Parents will have say on the Church handover of schools
Ruairi Quinn's target of removing half of all primaries from Catholic control is unlikely to be met
Quinn's worth: Minister for Education plans changesTechnologic: Principal Marianne Henry with pupils at Naas Community National School. Photo by Ronan Lang
Parents are likely to play a key role in deciding the future of Catholic primary schools as the new Minister for Education moves to take hundreds of them out of church control.
There is common agreement, even within Government itself, that Ruairi Quinn's initial target of removing 50% of schools from Catholic patronage by the beginning of next year is unrealistic.
At present the Catholic Church acts as the patron of 90% of the country's 3,200 primary schools.
The church itself accepts that it will have to give up the patronage of many of its schools.
The Catholic Archbishop of Dublin Diarmuid Martin has been a prime instigator of this process.
Ruairi Quinn is currently setting up a Forum on Patronage and Pluralism to work out how the running of schools will be handed over.
While there may be acceptance at top levels in the church that many schools will have new patrons, there are many obstacles to be over- come.
Michael Drumm, secretary of the Catholic Schools Partnership, said: "It cannot be forced through without the support of local commun- ities.''
Among the issues to be teased out over the coming months are:
- Which schools will give up Catholic patronage, and how will this be determined?
- Will the church have any say in the type of school that emerges and the way in which religion or faith formation is taught?
- Will consultations be confined to parents of children at an affected school, or will parents of pre-school children in the general locality also have a say?
- How will the school properties, often owned by charitable church trusts, be transferred, and will there be costs for the state?
- What will happen to staff and parents who wish to opt out of the new arrangement?
Although the Minister put forward a figure of 50% as a target for the transfer of patronage from the Catholic church by the end of this year, there is a recognition in government circles that this is unlikely to happen.
A source close to the Minister said: "We are not going to wake up on January 2 and see that 1,500 schools have passed from Catholic control.''
According to the government source, parents in each local area are likely to have the main say in what happens to the schools.
The Minister's announcement has given rise to fears the Catholic involvement in education will be forcibly removed.
But the vast majority of schools are unlikely to change, at least in the short term.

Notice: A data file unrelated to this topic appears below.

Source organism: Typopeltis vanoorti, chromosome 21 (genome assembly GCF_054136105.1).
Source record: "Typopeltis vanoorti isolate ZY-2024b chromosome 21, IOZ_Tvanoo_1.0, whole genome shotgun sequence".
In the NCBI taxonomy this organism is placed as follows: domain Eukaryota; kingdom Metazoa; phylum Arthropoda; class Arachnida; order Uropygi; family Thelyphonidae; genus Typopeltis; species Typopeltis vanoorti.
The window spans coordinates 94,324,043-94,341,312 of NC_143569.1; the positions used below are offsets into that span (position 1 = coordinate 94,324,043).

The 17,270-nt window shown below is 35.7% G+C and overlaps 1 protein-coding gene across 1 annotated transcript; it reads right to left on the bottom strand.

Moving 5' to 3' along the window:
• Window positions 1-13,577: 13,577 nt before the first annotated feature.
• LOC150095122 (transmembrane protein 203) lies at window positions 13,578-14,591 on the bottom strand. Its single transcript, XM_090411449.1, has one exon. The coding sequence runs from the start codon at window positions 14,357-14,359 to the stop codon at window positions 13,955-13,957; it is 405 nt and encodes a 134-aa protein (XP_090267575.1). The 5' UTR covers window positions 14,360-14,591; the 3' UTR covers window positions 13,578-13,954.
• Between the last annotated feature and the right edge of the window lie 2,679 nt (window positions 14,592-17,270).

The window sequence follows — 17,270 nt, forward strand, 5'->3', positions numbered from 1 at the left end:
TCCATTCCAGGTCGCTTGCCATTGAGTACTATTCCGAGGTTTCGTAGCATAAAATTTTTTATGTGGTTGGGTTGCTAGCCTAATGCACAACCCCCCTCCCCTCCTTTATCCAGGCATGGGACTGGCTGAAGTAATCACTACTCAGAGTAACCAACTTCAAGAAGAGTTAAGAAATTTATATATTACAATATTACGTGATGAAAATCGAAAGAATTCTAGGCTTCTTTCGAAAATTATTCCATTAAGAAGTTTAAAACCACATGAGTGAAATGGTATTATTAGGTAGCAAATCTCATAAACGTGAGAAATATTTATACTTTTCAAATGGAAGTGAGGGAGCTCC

The transfer of patronage is most likely to take place in country towns or suburbs, where there may be four or five Catholic schools in the locality, and no alternative for par- ents. A position paper by the umbrella group, the Catholic Schools Partnership, last week showed the church's current thinking on the issue.
The report acknowledged that in certain areas some Catholic schools may no longer be viable.
"In such situations the Catholic Patron, in dialogue with the local community, might make any buildings which are surplus to requirements available so that the Department of Educ- ation could plan for greater diversity of school pro- vision.
"This must be planned locally and based on respect for the rights of parents and all other stakeholders, including local parish communities.
"If sufficient demand for a school under different patronage can be demonstrated then all of the stakeholders should work in partnership towards this goal.''
This is most likely to occur when a Catholic school closes due to a shortage of pupils or where two schools amalgamate. According to the report, provision will have to be made for the rights of Catholic parents and their children.
So who will take over the schools? As a successful provider of multi-denominational education, Educate Together is well positioned to become patron of a number of the schools.
Benefiting from a strong tradition of parental involvement, Educate Together started in Dalkey in 1978 and is now the patron of 58 schools. Rather than receiving their faith formation inside school hours, pupils follow an an "ethical education curriculum'' where they learn about different religions and beliefs.
While academic standards at the Educate Together schools tend to be high, it remains to be seen whether Catholic authorities and more conservative parents will be happy to hand the keys of their buildings over to them.
One senior education official was sceptical and warned that there could be a backlash.
"Outside The Pale how many Catholic dioceses or boards of management are going to say: 'Here's my school, you can take it and best of luck." They will want some reassurance about some aspects of how the school are going to be run.''
Others believe that in some areas the church, with an ageing priesthood, will be only too happy to give up the onerous task of running schools.
The bid by Ruairi Quinn to change the patronage of hundreds of schools will not just affect their religious outlook. For better or worse, it will have a profound impact on how schools are managed in the coming decades.
In setting up new models of patronage, the minister must ensure that standards are not just maintained but improved.